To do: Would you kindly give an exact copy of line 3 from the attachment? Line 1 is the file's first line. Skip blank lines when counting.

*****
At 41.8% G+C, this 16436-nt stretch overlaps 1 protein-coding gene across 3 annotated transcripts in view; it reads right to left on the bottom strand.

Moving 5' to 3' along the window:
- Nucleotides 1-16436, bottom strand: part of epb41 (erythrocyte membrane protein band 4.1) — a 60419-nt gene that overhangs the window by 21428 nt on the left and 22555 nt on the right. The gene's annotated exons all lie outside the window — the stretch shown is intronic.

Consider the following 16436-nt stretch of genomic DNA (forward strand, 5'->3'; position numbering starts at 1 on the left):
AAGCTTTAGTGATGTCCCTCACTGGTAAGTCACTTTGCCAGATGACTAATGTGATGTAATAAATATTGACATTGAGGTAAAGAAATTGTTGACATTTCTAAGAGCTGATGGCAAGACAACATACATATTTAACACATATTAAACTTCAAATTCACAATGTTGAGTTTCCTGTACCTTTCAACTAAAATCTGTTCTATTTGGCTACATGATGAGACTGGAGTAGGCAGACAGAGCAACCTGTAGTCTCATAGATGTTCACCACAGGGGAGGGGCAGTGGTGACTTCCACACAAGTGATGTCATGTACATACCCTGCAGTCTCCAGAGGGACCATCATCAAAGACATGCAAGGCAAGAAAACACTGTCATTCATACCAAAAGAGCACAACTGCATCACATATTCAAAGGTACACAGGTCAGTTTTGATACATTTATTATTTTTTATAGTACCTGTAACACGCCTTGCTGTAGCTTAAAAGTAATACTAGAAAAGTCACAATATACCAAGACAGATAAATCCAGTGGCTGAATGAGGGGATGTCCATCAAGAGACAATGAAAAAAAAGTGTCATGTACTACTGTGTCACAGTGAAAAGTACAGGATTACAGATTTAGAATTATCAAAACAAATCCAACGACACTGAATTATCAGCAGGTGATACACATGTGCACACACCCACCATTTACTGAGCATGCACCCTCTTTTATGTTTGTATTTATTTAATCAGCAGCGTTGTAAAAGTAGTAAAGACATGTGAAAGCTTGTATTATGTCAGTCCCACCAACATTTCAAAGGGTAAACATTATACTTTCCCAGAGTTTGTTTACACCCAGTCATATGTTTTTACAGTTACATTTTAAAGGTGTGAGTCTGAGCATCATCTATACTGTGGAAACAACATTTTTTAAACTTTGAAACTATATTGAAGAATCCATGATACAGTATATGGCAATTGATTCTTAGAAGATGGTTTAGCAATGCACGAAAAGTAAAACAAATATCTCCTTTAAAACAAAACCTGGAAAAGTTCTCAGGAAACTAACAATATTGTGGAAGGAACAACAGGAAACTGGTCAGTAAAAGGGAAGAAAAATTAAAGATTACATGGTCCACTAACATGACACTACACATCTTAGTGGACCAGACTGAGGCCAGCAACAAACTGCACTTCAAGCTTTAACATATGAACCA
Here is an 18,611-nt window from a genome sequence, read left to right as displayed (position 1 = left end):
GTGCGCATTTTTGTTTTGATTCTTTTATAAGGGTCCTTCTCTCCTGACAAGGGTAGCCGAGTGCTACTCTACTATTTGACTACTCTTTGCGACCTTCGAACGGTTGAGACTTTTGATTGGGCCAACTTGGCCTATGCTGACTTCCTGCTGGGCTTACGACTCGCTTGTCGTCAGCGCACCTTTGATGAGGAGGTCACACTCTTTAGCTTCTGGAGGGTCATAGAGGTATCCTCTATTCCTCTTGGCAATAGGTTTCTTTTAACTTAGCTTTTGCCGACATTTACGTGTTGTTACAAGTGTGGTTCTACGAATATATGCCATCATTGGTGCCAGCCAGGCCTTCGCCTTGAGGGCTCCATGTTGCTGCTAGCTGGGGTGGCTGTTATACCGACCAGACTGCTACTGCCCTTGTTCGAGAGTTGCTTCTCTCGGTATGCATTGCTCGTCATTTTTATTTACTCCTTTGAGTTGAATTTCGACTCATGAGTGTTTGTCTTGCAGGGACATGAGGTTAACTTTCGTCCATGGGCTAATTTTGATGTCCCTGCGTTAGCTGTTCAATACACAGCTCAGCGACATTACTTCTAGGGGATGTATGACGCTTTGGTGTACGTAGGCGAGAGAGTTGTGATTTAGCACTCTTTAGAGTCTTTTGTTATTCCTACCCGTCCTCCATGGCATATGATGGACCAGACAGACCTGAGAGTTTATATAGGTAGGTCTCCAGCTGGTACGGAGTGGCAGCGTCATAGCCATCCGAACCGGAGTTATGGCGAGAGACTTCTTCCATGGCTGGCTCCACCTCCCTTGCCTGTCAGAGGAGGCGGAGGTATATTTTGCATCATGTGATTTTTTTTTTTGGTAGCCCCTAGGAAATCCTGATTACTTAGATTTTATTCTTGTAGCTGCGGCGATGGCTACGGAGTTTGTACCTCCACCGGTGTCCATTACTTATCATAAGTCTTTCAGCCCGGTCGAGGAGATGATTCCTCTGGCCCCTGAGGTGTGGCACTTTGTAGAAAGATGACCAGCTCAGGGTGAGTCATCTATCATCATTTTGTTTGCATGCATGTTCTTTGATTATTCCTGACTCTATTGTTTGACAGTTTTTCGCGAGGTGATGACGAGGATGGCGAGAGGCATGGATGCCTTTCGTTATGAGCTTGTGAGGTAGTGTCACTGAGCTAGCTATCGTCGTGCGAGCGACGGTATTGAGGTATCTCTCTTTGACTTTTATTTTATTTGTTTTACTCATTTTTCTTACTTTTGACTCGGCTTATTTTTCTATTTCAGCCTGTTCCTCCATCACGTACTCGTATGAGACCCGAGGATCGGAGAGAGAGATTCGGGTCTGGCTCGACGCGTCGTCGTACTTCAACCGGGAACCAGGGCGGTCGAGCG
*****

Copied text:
- Nucleotides 1-16436, bottom strand: part of epb41 (erythrocyte membrane protein band 4.1) — a 60419-nt gene that overhangs the window by 21428 nt on the left and 22555 nt on the right. The gene's annotated exons all lie outside the window — the stretch shown is intronic.